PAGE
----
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SCENE SUMMARY AND NOTES
ACT V, SCENE IV
The common people are crowding the palace court, eager to witness the new princes at her christening. The Porter and his man attempt vainly to bring the multitude to order. The people are imperious to authority and have overpowered those who tried to hold them back. An angry lord Chamberlain informs the porter that if the King blames him for this mob, he will ensure that the porters are imprisoned. As the royal party comes out after the christening, the porter and his man part the crowd to ensure their unhindered progress.
The christening of the young princess has drawn a large crowd. The common people look upon it as a festive occasion and have all gathered at the palace yard to catch a glimpse of the princess. Their enthusiasm is so great they’ve defied the authority of the porter’s men, whose job it is to keep order in the palace. The scene provides a description of the common people and their general attitude toward the royalty. They see the birth of the princess as an occasion to celebrate.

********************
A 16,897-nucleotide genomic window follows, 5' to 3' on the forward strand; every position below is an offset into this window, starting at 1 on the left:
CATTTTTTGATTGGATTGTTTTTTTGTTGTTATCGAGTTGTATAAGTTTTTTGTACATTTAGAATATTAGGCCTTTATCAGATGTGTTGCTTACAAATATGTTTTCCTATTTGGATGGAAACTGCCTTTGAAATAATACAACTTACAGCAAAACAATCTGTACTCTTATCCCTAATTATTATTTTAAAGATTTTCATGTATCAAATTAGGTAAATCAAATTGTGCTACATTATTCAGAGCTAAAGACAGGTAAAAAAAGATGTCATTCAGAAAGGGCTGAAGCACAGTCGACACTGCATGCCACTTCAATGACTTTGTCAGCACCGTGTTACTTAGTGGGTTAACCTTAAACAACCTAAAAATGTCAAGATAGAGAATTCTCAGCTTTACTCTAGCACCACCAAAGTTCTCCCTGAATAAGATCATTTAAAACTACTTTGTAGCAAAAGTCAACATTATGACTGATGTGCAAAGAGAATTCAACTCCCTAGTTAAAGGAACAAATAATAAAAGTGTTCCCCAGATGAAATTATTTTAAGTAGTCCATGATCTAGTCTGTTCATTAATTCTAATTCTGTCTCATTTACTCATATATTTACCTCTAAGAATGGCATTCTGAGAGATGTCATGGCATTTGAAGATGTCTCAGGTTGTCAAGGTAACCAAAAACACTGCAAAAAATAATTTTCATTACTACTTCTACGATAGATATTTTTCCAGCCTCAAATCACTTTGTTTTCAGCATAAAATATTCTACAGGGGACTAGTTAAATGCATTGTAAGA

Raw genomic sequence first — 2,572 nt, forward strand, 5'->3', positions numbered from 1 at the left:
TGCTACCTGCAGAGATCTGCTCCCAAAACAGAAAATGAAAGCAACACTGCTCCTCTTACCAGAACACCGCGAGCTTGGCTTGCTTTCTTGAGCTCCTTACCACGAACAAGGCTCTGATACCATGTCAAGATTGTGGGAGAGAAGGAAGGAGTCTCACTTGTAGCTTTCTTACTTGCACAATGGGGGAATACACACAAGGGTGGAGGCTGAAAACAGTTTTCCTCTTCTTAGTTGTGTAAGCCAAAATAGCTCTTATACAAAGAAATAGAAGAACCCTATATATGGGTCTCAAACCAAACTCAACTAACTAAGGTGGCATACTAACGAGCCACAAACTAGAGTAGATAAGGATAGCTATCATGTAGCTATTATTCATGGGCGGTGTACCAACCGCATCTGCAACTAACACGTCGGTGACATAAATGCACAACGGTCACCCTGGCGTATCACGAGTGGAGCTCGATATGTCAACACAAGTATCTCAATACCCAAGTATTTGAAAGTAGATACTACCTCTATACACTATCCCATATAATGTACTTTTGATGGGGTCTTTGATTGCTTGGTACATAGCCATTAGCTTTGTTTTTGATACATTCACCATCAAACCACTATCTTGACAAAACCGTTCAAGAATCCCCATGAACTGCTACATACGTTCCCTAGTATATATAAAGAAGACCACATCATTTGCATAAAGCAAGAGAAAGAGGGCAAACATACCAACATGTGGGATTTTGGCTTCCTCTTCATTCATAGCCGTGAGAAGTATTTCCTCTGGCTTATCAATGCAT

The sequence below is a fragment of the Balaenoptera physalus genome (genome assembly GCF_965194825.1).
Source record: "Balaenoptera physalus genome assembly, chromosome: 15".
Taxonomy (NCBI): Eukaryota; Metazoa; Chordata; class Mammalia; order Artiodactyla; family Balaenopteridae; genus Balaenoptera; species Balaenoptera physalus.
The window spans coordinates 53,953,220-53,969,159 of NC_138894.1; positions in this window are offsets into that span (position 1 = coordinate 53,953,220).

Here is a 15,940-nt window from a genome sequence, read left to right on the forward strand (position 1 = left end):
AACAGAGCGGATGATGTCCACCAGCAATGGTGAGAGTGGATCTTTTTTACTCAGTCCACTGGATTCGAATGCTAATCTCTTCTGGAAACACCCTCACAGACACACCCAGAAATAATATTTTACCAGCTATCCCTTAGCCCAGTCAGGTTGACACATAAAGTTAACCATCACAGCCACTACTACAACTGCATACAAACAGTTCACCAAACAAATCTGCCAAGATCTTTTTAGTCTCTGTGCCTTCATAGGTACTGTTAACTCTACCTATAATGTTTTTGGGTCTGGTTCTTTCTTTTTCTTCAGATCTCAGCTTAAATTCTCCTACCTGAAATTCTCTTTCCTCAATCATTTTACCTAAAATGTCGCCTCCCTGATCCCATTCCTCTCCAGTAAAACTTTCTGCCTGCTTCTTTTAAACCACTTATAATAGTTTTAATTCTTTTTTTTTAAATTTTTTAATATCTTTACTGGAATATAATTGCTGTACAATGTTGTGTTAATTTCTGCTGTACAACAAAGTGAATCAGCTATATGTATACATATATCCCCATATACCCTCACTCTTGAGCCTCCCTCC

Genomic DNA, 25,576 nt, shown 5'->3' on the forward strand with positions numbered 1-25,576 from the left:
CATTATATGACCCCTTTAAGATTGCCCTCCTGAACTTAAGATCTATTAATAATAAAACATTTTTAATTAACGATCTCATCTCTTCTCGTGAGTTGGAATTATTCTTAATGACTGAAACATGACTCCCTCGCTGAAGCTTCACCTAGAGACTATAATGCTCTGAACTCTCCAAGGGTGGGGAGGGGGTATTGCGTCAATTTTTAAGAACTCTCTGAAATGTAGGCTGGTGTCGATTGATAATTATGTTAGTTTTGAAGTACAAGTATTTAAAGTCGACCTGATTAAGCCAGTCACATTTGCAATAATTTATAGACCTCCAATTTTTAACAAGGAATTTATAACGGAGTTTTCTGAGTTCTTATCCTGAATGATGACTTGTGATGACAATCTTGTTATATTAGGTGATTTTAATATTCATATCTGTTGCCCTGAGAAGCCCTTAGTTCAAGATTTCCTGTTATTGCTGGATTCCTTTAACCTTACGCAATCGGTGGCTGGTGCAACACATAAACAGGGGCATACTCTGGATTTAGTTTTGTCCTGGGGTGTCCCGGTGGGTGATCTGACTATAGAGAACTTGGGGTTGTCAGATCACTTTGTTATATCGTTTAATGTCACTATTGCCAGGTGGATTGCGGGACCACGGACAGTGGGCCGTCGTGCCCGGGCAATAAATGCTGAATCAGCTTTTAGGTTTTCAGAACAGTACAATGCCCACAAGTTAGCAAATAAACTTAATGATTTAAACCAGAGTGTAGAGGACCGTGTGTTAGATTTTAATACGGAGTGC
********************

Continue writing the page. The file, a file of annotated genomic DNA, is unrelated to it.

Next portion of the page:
It is a humorous scene portraying the plight of the harassed porter and his man, who despite his best effort cannot control the excited multitude. The irritable Lord Chamberlain, with his grumpy complaints and threats also adds to the levity of the scene. The mob is totally out of control and it is delightful to watch the outraged frustration they cause in snobbish palace officials.
The speech patterns of various officials in the scene are interesting to note the porter and his man, both of who reside on the lower rungs of the class ladder, speak like the commoners. The dramatist uses the prose form in the dialogue construction. This type of speech characterized the way the common man spoke in Shakespeare’s plays. Lord Chamberlain, a nobleman, on the other hand, speaks in blank verse, that is typical of the nobility.